We kayaked around the bay the following day, zig-zagging across the bay in search of the perfect fishing spot, but no luck with the fish. We stopped on the beach at Dale village itself to watch other people indulging in various watersports; kayaking, sailing, SUP and fishing. No one else was having any luck with the fish either so at least we weren’t alone. By the time we got back to our parking spot about four hours later my arms were aching, Paul often compares my arms to those of a tyrannosaurus – of no known use for anything (how insulting), but I agree I relied on him to do a lot of the hard work.

Because we hadn’t caught any fish we cycled up to a nearby house where they were selling lobsters and crab from an outbuilding in the garden, and picked up a couple of crabs for tea, yum.

We’d now had four nights of wild camping on the trot and the toilet was getting dangerously full, we had obviously made more use of public toilets last time. So we booked up a campsite near St Davids, we also knew that the rain and strong winds were due in so felt more comfortable hunkering down in a campsite.

When we got the campsite there was still an afternoon of good weather to take advantage of, so we walked around the coast from St David’s searching for good fishing spots. This time Paul was fishing from the rocks rather than the kayak, and he had a bit more success, but still no Mackerel for my tea, just a couple of launce and a small pollack that had to go back in the water.

At least it was something, even if it was just a launce

Our last spell of good weather and our last couple of days on the Pembrokeshire coast were spent walking, the first day we walked along the coast from Abereiddi through the pretty villages of Porthgain and Abercastle before getting the coastal bus back, the second day we walked around Dinas Head. The coast between Abereiddi and Abercastle has many relics of the slate mining industry; old quarry sites, including the blue lagoon where a school group were having fun (I think that’s what the screams were) jumping into the deep water, ruined mine buildings and the harbours which had at one time been important transport links and are now quiet pretty villages that seemed to be mostly holiday lets or second homes. Dinas Head on the other hand was wilder and we sat on the edge of the cliffs watching the sea birds on their rocky islet, gulls and guillemots sat on the rocks or bobbed up and down on the waves and a solitary gannet made it’s spectacular plunging dives into the sea.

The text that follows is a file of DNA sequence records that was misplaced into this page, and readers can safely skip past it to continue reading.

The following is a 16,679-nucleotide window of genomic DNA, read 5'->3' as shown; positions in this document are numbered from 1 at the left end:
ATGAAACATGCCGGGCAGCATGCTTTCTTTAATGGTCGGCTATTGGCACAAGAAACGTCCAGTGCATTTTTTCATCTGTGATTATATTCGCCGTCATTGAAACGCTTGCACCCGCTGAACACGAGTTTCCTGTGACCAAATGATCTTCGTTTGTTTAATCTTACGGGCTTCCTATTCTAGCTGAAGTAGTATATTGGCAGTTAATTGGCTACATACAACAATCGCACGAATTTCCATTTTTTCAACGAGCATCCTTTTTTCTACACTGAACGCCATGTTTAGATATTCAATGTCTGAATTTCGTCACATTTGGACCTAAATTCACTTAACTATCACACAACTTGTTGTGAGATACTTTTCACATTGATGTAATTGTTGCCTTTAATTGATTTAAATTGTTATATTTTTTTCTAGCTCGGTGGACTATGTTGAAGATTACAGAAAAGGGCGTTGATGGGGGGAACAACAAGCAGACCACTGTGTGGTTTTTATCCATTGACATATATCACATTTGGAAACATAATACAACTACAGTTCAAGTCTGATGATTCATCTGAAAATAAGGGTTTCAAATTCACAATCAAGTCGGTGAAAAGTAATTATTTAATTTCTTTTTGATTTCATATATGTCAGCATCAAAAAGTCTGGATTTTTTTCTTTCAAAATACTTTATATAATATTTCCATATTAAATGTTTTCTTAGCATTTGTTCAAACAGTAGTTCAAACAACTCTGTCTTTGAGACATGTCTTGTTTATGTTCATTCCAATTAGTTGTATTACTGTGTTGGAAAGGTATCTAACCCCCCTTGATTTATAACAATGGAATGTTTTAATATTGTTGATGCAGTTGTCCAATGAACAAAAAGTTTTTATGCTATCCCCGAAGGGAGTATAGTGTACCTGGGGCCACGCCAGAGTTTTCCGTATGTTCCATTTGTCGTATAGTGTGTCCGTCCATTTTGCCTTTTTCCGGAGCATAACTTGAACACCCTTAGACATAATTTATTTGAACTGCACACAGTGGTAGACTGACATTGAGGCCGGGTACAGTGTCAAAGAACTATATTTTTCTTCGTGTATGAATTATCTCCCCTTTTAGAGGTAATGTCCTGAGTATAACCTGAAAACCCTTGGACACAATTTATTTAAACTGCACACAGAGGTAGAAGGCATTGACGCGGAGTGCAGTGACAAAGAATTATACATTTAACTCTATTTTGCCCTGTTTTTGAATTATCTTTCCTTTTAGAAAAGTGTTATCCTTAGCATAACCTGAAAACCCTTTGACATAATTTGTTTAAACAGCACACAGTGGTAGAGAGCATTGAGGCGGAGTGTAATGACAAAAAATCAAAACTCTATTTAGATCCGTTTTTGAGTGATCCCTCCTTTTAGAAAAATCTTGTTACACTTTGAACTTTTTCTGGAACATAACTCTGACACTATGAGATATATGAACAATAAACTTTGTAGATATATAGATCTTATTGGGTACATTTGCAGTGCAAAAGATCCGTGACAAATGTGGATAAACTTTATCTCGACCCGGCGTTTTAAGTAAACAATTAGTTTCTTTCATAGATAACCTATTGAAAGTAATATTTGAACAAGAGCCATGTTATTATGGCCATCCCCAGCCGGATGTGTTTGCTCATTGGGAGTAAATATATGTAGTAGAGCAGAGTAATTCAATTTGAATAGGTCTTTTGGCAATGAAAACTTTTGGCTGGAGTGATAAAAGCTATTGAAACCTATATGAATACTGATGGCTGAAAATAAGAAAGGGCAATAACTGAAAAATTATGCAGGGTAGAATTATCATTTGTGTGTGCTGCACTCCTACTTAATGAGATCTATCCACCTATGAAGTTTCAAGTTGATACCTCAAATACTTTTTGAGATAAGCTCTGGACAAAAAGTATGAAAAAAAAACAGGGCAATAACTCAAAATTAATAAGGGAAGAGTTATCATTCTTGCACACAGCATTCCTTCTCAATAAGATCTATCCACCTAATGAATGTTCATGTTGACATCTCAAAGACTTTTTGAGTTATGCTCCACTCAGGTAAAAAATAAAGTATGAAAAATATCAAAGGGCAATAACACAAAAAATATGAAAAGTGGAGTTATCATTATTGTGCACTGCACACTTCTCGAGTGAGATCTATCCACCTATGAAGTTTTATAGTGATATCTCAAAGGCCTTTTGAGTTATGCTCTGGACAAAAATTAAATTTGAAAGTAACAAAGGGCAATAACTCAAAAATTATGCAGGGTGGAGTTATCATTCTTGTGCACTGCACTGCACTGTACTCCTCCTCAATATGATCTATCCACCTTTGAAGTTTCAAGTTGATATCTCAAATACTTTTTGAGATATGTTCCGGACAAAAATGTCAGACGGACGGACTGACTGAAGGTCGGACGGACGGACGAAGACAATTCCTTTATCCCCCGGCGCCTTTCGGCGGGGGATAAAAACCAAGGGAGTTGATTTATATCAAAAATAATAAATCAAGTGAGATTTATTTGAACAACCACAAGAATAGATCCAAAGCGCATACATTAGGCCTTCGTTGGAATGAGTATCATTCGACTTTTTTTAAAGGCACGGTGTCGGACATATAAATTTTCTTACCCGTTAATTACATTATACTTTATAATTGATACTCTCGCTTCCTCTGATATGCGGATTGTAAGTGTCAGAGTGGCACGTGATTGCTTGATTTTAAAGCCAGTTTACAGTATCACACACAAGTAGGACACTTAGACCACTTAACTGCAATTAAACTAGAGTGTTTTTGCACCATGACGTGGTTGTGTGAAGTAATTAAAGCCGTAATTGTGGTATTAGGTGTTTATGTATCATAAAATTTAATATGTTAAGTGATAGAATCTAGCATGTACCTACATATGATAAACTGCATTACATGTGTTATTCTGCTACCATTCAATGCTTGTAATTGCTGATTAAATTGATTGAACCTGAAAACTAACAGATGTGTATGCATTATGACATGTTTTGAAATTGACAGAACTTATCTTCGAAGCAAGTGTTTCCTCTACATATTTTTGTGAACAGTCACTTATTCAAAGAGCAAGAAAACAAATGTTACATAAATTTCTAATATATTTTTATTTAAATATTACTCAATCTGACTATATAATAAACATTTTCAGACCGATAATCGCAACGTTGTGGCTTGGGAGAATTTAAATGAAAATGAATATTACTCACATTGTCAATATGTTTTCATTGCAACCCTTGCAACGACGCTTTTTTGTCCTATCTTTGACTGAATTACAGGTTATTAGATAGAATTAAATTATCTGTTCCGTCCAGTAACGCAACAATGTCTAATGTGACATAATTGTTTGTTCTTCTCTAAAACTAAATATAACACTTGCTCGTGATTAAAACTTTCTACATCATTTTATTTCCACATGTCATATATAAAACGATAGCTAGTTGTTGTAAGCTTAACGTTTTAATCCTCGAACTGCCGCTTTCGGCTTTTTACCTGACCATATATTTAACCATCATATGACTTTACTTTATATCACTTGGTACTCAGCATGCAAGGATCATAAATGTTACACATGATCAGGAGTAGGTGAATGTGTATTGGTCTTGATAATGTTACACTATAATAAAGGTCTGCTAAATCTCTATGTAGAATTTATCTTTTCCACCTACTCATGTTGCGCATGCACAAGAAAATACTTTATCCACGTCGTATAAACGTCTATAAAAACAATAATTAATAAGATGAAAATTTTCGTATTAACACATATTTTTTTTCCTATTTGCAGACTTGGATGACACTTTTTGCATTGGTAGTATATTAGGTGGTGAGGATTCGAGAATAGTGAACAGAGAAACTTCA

The white markers once used to guide boats into the harbour at Porthgain
Buildings in Porthgain harbour, relics of the mining era

As you can see from the photos, we had plenty of good weather in between the rain, and that’s one thing our extended journey allows – we can take advantage of those good spells. Now we’re leaving the Pembrokeshire cost behind us as we head inland for a bit of a change.